For the second straight weekend, a UFC event featured a major middleweight matchup in a featured slot on the card, as renowned jiu-jitsu player Ronaldo “Jacare” Souza took on upstart Australian Robert Whittaker in Kansas City, Missouri.
The bout was an opportunity for both men to stake their claim to positioning in the ongoing evolution of the middleweight title picture, and it didn’t disappoint. Whittaker took advantage of the big stage of Fox on a Saturday night, taking home the biggest win of his life in a somewhat one-sided, entertaining affair.
Whittaker looked slicker and more mobile early in the first round, with Souza attempting to close distance and get his hands on the shifty former welterweight. When he eventually did, there was a heated scramble; however, Whittaker did a great job of protecting himself and getting things back upright.
It was a sign of things to come and also not something seen often—a person standing up once Souza takes them down. Whittaker had some thoughts:
“I think a lot of people let the hype get in their heads given he’s a legend of jiu-jitsu and MMA. I have great coaches and I train to fight. I know that it’s a fight at the end of the day, it’s not a grappling match, it’s not a jiu-jitsu match; all I have to do is get back up and punch him,” he said after the bout.
That’s what he did.
When it was back on the feet it was apparent the stand-up battle was one of skill against power, as Whittaker showcased movement and a clean jab, while Souza winged power shots over the top in hopes to scoring a home run blow. The discrepancy in quickness was incredibly apparent, and after five minutes, Whittaker had secured himself a 10-9 lead.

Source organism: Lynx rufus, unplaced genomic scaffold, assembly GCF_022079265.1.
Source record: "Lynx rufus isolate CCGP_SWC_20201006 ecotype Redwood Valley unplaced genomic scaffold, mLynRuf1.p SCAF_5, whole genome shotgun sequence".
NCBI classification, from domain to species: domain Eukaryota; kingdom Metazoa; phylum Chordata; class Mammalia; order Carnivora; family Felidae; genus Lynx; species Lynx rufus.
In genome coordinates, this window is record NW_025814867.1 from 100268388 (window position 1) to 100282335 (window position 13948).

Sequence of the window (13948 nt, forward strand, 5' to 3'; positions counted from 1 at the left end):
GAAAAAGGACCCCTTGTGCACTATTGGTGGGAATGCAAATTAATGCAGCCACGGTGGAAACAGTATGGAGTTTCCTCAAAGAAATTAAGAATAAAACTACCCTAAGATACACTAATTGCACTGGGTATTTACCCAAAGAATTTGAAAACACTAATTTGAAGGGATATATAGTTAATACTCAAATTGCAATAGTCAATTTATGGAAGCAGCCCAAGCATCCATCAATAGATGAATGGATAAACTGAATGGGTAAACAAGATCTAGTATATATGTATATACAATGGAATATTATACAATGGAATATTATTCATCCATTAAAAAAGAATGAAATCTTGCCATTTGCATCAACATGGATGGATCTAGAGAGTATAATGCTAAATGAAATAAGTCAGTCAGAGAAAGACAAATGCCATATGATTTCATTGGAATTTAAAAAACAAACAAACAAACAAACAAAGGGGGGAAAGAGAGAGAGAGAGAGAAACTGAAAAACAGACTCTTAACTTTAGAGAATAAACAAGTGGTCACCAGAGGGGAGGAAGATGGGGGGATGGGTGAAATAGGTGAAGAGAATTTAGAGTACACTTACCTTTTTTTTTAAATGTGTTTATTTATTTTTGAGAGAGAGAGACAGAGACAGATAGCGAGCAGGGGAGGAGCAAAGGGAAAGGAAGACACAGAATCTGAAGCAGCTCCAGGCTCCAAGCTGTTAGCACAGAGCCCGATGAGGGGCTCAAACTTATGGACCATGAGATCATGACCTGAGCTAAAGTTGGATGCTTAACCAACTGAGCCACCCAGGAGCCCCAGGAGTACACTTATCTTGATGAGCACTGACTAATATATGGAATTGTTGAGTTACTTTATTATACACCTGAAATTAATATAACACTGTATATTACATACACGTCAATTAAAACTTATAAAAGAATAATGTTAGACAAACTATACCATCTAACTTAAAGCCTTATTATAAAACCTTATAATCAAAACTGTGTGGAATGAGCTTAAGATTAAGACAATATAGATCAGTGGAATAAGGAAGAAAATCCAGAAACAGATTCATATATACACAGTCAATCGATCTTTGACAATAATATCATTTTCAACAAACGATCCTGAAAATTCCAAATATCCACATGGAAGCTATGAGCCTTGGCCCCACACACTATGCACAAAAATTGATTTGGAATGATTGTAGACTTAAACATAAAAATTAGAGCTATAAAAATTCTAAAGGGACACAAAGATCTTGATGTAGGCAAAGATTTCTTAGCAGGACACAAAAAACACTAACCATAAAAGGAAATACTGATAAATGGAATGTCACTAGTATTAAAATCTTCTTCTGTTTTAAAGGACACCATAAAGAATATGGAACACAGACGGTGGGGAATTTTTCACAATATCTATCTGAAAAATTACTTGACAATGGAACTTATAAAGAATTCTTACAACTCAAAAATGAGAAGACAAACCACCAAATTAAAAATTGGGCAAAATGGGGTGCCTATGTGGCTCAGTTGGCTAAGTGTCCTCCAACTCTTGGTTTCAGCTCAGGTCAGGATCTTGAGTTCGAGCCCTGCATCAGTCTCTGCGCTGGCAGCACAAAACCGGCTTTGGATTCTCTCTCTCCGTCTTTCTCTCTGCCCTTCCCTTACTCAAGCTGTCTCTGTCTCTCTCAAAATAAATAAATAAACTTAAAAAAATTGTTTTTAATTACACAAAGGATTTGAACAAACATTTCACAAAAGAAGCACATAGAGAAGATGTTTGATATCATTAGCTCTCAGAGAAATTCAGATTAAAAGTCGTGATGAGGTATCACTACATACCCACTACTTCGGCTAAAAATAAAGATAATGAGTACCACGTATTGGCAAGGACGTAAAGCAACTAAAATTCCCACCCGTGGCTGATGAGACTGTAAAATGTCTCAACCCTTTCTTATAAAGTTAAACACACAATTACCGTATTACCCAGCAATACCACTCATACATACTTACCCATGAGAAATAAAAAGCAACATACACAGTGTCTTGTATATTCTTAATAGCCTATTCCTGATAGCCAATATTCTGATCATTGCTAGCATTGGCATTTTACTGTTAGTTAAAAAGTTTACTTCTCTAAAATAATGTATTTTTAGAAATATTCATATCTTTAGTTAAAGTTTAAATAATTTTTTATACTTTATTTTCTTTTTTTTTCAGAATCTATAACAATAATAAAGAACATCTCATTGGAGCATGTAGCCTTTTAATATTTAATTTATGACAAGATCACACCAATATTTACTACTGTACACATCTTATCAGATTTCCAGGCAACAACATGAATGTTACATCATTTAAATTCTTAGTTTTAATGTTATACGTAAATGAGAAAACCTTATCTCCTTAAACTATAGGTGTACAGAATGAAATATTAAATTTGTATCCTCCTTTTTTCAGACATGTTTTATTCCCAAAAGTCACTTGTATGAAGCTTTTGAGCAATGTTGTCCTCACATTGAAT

The second was more of the same in the early going, punctuated by a savage right hand right down the middle that put Jacare on dream street. Though he shook out the cobwebs and bought himself some time, Whittaker continued to pour it on and score points with a blend of technical striking and power shots of his own.
Another knockdown moments later, and there was no chance to reset things. Whittaker landed a head kick and chased the Brazilian to the ground, where referee Mario Yamasaki eventually decided to halt things once Souza‘s defense began to lose its enthusiasm.
It was a tour de force for Whittaker, a prospect-turned-contender over the past year or so who has quite evidently found a home at 185 pounds. This win is the signature he needed to get his name in the mix with the big dogs, and a bout with Luke Rockhold or Yoel Romero might make more sense than anything at this point, though he had a suggestion of his own:
“I think [middleweight champion Michael] Bisping owes me a fight. All the best to him, doing his own thing, but here’s the thing: He owes me a fight and I just proved that I’m deserving of it. I have to see how my injuries heal up first and see how things go, then who knows?”
It’s also a devastating setback for Souza, who looked every bit of his 37 years in this one. It’s hard not to wonder if all the years of sitting around and waiting for others to get their title shots figured out might not have cost him his best chance to get one for himself.
He’ll need at least two wins before the end of the year to get back into title talks, and he won’t want to take a major step down in competition, so maybe a rematch with Gegard Mousasi or a shot at former champ Chris Weidman could work.
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